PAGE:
By Ashish Gupta, Executive Vice President and Chief Marketing Officer at Infoblox which operates in the Middle East and Africa
With digital threats growing more rampant across the world, the idea of building ‘walls’ for cyber defence and protection can seem appealing. But even in this age of hackers relentlessly penetrating our networks, in the information technology security industry we know that walls don’t work.
The truth is that surrounding yourself with impenetrable barricades is akin to sticking your head in the sand. Walls by themselves fail to tackle the root cause of threats, meaning any sense of safety created is artificial. Organisations need to have a holistic security posture that spans their internal network and devices. More importantly, they must anticipate malicious external threats.
Security requires a holistic approach
For protection, traditional IT security systems have for a long time relied on perimeter defences, such as firewalls, intrusion detection systems and intrusion prevention systems. But that paradigm has changed, as cybercriminals have evolved and cyberattacks have increased in volume and sophistication. Malware is continuing to explode. Singular perimeter defences are no longer enough.
Internal infrastructure, whether digital or physical, is meant to encourage and foster a natural ebb and flow – of both good and bad – with the world beyond the walls. Blocking this organic two-way flow only incites turmoil and turbulence within. Modern businesses rely on constant communication both within and outside the organisation. After all, while employees are crucial, a business cannot survive without customers, partners, investors and other external stakeholders. These are all outsiders who keep the business alive.
Therefore, building thick, impenetrable walls goes against this grain of open and constant communication that our 21st century enterprises are built on. Keeping everything out is not an option (including insidious actors, hackers or viruses) and keeping everything in (halting the outward flow of data) is also impossible. As such, the industry must respond not with rigid, insular systems that block, but rather open, adaptive systems that can learn as threats evolve and move quickly to discover and resolve threats. This is the only way to truly bolster security.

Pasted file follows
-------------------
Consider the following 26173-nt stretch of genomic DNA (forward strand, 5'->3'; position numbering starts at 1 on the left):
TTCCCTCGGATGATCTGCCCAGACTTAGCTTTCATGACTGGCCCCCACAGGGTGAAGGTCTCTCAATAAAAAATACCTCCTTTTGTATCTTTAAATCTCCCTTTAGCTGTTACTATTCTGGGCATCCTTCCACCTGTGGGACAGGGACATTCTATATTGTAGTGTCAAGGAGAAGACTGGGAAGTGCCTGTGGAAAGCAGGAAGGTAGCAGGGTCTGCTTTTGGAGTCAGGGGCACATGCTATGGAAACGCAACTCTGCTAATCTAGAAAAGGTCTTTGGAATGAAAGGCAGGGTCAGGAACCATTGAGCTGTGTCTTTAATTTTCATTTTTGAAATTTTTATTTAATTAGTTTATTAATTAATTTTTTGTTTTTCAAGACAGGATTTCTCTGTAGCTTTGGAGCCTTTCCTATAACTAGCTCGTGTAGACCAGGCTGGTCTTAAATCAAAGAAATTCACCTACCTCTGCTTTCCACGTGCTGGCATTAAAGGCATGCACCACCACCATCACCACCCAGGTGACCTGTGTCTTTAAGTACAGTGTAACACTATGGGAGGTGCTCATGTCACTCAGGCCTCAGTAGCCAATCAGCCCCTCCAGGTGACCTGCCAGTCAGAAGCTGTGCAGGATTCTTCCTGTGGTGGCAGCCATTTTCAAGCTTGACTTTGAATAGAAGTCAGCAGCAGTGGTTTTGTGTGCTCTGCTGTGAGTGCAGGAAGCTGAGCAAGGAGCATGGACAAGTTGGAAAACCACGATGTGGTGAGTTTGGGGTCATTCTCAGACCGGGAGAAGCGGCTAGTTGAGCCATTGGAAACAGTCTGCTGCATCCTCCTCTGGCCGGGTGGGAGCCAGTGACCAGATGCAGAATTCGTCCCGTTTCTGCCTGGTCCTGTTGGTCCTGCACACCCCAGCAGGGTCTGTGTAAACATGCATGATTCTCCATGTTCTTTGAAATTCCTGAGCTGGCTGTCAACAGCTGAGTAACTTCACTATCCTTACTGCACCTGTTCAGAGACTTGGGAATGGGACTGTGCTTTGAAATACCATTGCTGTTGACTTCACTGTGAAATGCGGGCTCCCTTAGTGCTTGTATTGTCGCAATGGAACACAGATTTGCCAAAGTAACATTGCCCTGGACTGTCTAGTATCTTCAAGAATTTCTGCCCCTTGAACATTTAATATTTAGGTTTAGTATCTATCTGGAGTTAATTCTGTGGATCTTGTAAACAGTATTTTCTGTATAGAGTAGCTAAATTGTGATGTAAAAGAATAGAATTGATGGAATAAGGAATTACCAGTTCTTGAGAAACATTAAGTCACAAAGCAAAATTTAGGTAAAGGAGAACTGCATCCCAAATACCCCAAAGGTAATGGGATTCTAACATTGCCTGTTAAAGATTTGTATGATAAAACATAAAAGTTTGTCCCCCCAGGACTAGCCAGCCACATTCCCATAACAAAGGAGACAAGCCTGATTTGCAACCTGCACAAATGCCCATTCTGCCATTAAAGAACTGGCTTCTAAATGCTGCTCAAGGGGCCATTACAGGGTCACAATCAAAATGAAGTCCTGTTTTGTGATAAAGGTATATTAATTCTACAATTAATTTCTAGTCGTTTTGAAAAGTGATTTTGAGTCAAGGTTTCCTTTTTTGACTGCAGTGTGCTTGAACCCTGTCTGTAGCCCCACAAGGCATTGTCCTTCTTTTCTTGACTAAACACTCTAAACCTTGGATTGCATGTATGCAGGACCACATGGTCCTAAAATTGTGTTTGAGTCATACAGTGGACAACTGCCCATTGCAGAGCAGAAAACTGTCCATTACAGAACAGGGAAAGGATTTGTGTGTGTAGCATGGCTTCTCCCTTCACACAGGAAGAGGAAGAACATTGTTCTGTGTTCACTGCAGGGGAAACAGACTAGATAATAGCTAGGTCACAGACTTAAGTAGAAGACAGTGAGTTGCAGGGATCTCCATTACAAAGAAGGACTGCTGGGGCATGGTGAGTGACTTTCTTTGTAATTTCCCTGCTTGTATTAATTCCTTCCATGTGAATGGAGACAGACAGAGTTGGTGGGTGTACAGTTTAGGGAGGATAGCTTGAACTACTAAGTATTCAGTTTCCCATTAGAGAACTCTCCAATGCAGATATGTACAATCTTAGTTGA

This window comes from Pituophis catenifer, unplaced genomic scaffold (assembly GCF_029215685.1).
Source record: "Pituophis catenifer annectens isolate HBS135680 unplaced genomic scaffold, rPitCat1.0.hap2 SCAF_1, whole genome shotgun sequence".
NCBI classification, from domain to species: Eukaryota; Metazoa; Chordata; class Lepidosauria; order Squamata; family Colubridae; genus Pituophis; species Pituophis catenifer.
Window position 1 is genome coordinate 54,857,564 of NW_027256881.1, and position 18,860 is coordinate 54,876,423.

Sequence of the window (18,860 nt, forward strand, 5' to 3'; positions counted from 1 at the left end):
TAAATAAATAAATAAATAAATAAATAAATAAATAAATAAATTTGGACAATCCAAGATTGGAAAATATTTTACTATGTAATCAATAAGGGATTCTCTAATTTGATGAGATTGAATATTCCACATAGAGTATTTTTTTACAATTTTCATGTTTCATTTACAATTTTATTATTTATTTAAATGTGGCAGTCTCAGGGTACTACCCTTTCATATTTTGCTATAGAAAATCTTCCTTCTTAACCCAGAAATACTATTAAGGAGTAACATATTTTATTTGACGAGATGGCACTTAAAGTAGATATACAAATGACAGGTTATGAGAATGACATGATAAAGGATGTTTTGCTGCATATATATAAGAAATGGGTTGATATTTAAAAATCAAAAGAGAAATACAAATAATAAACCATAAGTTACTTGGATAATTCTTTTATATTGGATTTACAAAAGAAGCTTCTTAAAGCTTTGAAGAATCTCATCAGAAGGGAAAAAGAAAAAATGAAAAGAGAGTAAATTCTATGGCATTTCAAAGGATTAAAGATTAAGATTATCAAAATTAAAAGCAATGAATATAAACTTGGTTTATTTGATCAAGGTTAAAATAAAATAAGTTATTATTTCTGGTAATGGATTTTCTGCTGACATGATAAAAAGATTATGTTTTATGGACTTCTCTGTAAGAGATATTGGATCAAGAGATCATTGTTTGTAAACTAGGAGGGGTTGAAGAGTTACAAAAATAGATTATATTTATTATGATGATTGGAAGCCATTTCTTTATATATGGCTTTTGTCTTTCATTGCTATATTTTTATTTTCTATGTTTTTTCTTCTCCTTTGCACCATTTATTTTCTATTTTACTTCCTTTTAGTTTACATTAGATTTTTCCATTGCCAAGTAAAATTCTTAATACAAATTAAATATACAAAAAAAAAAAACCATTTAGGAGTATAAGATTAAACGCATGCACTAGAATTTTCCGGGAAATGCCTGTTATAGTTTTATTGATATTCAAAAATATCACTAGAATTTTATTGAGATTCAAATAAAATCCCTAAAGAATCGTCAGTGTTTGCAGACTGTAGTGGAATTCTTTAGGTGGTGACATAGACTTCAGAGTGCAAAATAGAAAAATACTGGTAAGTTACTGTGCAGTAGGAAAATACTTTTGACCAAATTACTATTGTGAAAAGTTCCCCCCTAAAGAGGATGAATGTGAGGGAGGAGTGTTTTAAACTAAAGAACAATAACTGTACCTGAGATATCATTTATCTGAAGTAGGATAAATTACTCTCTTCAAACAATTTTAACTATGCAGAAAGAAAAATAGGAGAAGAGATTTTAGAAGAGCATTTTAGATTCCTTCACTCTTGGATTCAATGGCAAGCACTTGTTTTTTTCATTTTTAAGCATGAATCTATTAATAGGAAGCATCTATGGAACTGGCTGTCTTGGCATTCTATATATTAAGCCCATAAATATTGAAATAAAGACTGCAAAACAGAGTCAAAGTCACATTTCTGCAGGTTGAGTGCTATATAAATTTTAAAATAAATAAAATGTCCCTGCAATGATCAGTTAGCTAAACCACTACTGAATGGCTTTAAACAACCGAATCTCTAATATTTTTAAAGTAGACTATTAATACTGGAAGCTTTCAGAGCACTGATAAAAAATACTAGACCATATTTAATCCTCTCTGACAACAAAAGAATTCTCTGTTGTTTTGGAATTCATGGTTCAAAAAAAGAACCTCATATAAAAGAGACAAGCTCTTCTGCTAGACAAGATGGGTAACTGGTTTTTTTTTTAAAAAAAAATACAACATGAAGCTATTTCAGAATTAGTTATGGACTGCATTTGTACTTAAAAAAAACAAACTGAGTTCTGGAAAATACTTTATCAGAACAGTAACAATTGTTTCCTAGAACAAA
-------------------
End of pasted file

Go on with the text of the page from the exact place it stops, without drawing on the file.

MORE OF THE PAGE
So how do we go about building these protective, intelligently porous systems? Let’s break down what a network like this would entail.
It starts with the foundation
Today’s digital organisations must strive to build secure systems and networks that are open and enable the bidirectional flow of information, support the needs of the business and are simple to manage, all while maintaining security. These networks are not one element but a collection of widgets, or to return to the wall metaphor – bricks that need to be glued together.
These bricks are crucial to the foundation of your infrastructure. They must strengthen each other, maintain the integrity of the foundation, and provide the necessary protection, but always allow the free flow of ideas, information, commerce and communication.
Control and security come from the core
The core of the network is what enables communication and interaction with others in the broader digital ecosystem. In stark contrast to rigid perimeter defences and walls, the network needs to provide protection without compromising openness. This means building digital infrastructure that is responsive and flexible.